Faculty Change: A Longitudinal Study Exploring Instructional Beliefs while Implementing Model-Eliciting Activities
Presenters: Tamara Moore, Gillian Roehrig, Selcen Guzey

It is crucial that engineering educators apply effective pedagogical approaches in order to maximize student learning. When considering instructional practice, the beliefs of an educator represent a very important construct in the determination of what and how they teach. This study specifically investigates the impact of faculty involvement in a specific student-centered, active learning classroom practice (Model-Eliciting Activities) on their beliefs about classroom instruction. Specifically, this study is guided by the following research question: How do faculty beliefs about teaching, learning, and assessment change through the use of Model-Eliciting Activities (MEAs)? Using a multi-case study design, four engineering faculty members from across the United States were studied while developing, implementing, and assessing MEAs. Data for the study were collected from multiple sources including semi-structured interviews about teaching beliefs. Yearly interviews were coded using a rubric that classifies beliefs on a scale from instructor-centered to student-centered. Over the course of the three-year study, all four faculty had a shift in their beliefs towards a more student-centered view through the use of MEAs. The faculty indicated that they were able to emphasis teamwork, real world practice, problem-solving skills, timely feedback, constructed knowledge, communication, active learning, formative assessment, and the discipline of engineering through the use of MEAs. This study provides evidence that implementing and developing MEAs can help both experienced and beginning instructors change their beliefs toward a student-centered view of instruction.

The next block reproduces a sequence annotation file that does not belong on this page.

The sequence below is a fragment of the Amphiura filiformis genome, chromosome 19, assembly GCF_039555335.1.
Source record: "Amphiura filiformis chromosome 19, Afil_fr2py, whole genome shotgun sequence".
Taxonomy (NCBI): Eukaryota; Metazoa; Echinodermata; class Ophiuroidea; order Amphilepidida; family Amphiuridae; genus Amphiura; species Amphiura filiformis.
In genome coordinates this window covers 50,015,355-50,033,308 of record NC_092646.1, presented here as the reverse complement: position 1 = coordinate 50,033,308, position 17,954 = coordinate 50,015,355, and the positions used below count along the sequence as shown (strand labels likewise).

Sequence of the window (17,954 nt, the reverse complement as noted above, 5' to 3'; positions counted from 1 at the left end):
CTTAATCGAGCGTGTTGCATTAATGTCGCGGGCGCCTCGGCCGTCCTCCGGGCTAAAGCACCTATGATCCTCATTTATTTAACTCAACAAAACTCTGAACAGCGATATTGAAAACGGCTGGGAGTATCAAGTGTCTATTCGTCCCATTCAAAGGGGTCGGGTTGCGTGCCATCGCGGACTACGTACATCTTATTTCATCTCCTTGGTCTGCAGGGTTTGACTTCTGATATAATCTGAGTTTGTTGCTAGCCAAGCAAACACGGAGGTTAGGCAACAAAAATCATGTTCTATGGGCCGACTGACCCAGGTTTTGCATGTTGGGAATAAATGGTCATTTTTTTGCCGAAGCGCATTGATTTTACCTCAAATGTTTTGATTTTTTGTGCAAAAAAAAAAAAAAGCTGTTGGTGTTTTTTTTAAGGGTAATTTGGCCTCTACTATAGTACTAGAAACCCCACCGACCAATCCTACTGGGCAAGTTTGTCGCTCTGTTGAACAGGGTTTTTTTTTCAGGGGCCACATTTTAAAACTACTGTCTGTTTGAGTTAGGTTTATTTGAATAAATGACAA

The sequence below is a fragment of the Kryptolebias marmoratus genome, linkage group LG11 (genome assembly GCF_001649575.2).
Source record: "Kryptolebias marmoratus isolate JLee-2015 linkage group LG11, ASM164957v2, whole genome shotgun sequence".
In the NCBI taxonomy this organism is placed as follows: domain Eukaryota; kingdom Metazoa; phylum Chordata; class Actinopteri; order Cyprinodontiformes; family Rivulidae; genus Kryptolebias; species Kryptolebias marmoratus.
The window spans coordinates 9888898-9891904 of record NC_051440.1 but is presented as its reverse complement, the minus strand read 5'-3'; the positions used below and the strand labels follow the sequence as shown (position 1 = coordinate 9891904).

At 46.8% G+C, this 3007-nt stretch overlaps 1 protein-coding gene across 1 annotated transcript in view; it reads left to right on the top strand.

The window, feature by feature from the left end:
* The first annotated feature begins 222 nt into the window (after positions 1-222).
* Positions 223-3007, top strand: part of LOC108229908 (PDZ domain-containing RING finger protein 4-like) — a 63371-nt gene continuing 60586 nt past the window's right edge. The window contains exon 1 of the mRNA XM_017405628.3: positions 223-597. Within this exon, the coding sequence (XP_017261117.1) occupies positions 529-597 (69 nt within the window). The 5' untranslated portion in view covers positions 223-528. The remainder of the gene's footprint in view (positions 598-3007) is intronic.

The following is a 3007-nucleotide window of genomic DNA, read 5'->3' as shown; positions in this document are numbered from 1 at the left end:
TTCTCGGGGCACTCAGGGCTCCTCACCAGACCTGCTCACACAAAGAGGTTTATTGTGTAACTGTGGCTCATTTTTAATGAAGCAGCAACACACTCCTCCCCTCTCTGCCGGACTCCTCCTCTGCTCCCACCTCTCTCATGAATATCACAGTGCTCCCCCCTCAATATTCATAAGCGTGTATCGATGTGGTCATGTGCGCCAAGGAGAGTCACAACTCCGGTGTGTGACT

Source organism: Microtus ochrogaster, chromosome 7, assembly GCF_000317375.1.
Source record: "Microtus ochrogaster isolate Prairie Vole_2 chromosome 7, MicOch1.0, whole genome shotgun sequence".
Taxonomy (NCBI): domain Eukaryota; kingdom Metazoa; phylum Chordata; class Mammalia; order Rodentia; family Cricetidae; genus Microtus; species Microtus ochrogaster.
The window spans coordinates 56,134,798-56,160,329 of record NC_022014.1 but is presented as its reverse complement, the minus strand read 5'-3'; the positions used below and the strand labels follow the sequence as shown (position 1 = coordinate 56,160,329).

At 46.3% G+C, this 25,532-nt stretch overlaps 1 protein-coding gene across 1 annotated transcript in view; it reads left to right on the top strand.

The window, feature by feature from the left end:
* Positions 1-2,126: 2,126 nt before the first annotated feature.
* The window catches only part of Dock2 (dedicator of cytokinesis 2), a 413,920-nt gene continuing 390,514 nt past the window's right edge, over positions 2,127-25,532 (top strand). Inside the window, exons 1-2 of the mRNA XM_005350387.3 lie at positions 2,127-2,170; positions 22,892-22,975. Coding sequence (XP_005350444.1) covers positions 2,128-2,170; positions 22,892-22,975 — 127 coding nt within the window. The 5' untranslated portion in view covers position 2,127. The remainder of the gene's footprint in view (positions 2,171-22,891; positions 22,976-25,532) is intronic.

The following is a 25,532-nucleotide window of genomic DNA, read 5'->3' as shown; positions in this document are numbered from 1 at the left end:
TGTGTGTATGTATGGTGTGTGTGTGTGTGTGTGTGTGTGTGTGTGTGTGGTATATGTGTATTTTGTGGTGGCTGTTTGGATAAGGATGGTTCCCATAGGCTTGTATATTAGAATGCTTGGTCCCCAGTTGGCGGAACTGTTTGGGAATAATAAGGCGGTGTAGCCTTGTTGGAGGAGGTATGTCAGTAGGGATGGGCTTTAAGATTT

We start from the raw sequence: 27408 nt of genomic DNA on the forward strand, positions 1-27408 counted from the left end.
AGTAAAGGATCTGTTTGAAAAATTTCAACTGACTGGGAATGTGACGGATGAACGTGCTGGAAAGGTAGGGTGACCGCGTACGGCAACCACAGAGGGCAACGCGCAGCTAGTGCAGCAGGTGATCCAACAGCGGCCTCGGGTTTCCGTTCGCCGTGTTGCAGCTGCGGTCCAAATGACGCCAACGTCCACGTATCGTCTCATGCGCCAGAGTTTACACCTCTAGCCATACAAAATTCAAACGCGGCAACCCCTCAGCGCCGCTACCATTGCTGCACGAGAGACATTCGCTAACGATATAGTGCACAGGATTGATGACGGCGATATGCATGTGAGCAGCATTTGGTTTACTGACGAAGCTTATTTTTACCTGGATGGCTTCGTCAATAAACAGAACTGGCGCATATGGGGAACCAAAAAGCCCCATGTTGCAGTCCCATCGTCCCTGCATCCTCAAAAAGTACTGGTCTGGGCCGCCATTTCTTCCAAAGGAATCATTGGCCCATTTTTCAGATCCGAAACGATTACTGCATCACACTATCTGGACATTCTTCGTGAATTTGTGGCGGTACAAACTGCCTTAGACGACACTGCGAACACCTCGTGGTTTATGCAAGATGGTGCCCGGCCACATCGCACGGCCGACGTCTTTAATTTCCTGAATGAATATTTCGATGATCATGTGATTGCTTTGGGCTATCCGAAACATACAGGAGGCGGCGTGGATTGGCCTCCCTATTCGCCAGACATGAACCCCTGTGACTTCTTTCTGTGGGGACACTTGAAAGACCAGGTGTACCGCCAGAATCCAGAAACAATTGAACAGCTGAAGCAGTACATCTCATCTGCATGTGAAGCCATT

CAREER: Implementing K-12 Engineering Standards through STEM Integration
Presenters: Tamara Moore

Motivating students to enter STEM fields requires a new trajectory to success that focuses on understandings and abilities that are consistent with the new kinds of math/science/engineering thinking in a technology-based age of information. As these problems are multidisciplinary in nature, a STEM Integration approach must be used to prepare students to be competitive in the 21st century. Research needs to be done that helps realize the most effective ways for students to learn and engage with STEM concepts in a multidisciplinary manner and teachers to understand and implement STEM Integration approaches. Currently, there is a movement in K-12 education to include engineering academic standards in the science curriculum. In fall 2009, Minnesota was one of the first states that implemented such standards. The goal of the proposed work is to understand and identify teacher implementation strategies and resultant student learning through the implementation of these engineering academic standards. The main research questions are; 1. How are K-12 engineering standards being implemented in mathematics and science classrooms? 2. What are teachers' perceptions of the individual STEM disciplines and the integration of these disciplines during their implementation of the standards? How do the perceptions change over time? This project utilizes a mixed methods, multiple-case, embedded case study design that employs a variety of data sources in order to fully understand teacher's implementation strategies and obstacles as they work to address the engineering standards in the K-12 classroom.

Post a comment

(If you haven't left a comment here before, you may need to be approved by the site owner before your comment will appear. Until then, it won't appear on the entry. Thanks for waiting.)

College of Education & Human Development | 612-626-9252 | 104 Burton Hall, 178 Pillsbury Dr SE, Minneapolis, MN 55455

© 2012 Regents of the University of Minnesota. All rights reserved.
The University of Minnesota is an equal opportunity educator and employer.